But this is not an easy place to farm: a lack of raw materials and the long walk to the nearest water source were limiting his income. “To water your crops, you are walking over 24kms and carrying 360 litres each day”, he said.

After receiving training tools, and support from Practical Action, Richard now makes his own organic fertiliser and pesticides. He has become a model farmer and shares best practices with members of a local farming cooperative.

“I am proud of my knowledge of good agricultural practices,” he said. “I wish to see myself back in my country applying my knowledge on a larger plot of land. I see my future as bright.”

Working together for long-term impact

Yannick Ndoli, Project Coordinator, said: “To make agriculture sustainable, farmers must be able to make a profit in the first place. That is what we have been striving to achieve. Farmers are now working together in cooperatives. They’re building their own capacity in regenerative agriculture to increase their production with the planet in mind and increasing their resilience to climate change through solar-powered irrigation.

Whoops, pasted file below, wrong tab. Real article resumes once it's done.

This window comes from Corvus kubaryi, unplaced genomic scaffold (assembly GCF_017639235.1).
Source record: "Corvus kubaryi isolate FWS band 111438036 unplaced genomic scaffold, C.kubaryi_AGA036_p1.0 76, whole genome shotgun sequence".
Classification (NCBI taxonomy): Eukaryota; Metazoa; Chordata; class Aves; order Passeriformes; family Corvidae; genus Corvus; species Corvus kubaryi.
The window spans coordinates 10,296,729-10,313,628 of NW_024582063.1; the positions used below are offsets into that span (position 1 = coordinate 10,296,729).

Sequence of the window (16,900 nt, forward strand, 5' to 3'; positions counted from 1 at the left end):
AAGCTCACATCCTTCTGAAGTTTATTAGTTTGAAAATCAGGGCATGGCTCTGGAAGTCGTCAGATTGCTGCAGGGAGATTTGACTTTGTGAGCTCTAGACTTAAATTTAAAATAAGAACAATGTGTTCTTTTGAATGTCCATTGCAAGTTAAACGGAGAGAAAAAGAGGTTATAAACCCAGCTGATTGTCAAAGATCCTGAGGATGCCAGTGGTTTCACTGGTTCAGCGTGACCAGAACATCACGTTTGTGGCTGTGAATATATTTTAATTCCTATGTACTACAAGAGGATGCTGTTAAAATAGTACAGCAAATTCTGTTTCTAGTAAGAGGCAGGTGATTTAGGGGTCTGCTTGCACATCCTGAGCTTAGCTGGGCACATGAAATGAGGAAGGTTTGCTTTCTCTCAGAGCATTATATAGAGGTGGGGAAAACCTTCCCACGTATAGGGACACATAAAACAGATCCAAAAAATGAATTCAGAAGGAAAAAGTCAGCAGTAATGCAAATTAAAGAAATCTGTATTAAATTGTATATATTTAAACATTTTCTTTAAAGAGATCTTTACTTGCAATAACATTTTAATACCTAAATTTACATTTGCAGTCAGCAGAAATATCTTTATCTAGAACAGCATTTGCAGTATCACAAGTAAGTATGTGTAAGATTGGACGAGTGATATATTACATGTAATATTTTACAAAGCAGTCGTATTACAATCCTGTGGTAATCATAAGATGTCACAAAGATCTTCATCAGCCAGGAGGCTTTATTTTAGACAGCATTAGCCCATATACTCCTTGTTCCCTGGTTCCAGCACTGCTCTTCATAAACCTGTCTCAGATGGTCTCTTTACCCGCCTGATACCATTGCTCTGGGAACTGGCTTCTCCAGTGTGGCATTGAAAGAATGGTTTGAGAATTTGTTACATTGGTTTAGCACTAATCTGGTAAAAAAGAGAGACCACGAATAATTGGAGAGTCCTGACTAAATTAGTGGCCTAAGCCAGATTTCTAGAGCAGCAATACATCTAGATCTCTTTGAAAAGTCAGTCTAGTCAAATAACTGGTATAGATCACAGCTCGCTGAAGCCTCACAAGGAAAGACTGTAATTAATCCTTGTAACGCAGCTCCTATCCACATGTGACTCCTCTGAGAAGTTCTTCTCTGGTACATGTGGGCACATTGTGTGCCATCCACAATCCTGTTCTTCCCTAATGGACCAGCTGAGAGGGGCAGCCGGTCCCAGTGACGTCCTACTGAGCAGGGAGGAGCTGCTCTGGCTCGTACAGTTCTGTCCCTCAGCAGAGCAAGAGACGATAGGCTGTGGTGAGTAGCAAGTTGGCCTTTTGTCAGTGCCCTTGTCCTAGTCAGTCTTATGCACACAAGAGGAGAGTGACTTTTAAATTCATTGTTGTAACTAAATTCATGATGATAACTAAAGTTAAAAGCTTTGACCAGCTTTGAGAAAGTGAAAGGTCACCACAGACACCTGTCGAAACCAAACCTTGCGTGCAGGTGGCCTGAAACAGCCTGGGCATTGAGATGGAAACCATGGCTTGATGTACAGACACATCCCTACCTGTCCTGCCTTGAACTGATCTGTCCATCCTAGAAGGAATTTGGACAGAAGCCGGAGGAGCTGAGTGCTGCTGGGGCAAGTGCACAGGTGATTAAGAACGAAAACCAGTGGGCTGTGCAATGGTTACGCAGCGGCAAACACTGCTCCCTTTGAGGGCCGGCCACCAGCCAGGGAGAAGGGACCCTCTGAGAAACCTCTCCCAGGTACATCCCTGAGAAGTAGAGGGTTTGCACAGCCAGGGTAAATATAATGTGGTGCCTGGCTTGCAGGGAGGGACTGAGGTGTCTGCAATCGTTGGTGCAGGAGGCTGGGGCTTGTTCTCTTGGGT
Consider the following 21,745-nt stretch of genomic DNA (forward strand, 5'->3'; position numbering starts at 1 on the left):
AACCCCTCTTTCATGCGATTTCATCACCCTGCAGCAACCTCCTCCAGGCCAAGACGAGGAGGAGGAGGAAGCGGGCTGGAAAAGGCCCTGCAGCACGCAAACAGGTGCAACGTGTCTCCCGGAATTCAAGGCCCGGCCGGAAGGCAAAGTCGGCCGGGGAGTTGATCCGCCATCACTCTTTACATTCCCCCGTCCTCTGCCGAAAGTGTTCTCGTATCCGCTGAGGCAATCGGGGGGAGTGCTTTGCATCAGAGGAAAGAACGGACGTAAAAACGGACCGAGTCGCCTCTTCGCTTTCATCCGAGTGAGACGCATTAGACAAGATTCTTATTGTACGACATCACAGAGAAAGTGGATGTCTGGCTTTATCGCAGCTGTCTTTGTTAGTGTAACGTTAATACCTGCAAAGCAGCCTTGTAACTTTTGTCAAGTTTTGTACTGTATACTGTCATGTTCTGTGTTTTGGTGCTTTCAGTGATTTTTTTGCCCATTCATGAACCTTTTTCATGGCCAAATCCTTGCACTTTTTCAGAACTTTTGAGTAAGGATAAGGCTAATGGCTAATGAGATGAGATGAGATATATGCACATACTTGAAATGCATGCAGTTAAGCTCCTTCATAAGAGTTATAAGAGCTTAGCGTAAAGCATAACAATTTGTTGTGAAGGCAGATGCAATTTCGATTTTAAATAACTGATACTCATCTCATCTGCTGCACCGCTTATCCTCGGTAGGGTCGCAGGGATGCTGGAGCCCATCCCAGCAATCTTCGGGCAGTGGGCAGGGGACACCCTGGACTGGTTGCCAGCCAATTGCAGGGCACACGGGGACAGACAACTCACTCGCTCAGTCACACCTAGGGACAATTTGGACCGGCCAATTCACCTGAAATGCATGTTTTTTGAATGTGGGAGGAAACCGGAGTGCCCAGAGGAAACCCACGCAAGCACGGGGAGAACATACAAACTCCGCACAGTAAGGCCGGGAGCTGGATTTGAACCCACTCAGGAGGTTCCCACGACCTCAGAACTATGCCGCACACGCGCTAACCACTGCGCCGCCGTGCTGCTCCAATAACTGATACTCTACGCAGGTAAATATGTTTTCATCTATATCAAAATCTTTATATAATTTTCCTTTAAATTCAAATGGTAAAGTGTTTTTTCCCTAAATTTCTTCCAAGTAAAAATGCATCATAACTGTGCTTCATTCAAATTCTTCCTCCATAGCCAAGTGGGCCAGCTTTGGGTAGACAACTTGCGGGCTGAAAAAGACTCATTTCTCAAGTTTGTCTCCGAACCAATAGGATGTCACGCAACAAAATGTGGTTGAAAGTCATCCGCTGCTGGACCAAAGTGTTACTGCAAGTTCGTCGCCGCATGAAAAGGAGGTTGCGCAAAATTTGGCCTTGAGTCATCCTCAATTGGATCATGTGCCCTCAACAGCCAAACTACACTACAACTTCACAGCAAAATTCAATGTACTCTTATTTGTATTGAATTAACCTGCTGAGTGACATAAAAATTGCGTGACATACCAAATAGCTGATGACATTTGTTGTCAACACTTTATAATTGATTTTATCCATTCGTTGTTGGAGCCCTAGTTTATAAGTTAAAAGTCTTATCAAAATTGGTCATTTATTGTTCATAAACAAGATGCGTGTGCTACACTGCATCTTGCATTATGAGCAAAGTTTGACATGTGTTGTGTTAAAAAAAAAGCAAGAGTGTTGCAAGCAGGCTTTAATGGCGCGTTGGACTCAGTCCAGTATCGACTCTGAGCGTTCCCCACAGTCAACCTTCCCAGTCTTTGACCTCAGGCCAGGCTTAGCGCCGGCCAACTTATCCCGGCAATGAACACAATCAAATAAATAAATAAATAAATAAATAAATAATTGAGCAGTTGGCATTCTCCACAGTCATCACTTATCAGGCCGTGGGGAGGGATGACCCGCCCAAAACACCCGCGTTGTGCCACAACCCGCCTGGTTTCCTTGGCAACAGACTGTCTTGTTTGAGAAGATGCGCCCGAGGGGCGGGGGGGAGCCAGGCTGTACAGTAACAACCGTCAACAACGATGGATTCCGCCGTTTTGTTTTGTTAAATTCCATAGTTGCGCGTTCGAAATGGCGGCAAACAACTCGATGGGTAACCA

“Farmers are becoming more competitive in the marketplace, increasing their incomes, improving their livelihoods, and reducing hunger. By working in harmony with refugees and local farmers we have all been able to achieve all these. Special thanks to the players of the Postcode lottery and Kilburn & Strode for funding this project.”

Caelia Bryn-Jacobsen, Partner at Kilburn and Strode LLP, and Chair of its Innovation for All Fund said: “Everyone at Kilburn & Strode is proud to be part of helping bring long-term, sustainable positive benefit through the partnership of our charity Fund, Innovation for All, and Practical Action!

It’s fantastic to see such positive outcomes of this innovative project, for so many people in need, throughout the diverse wider community.”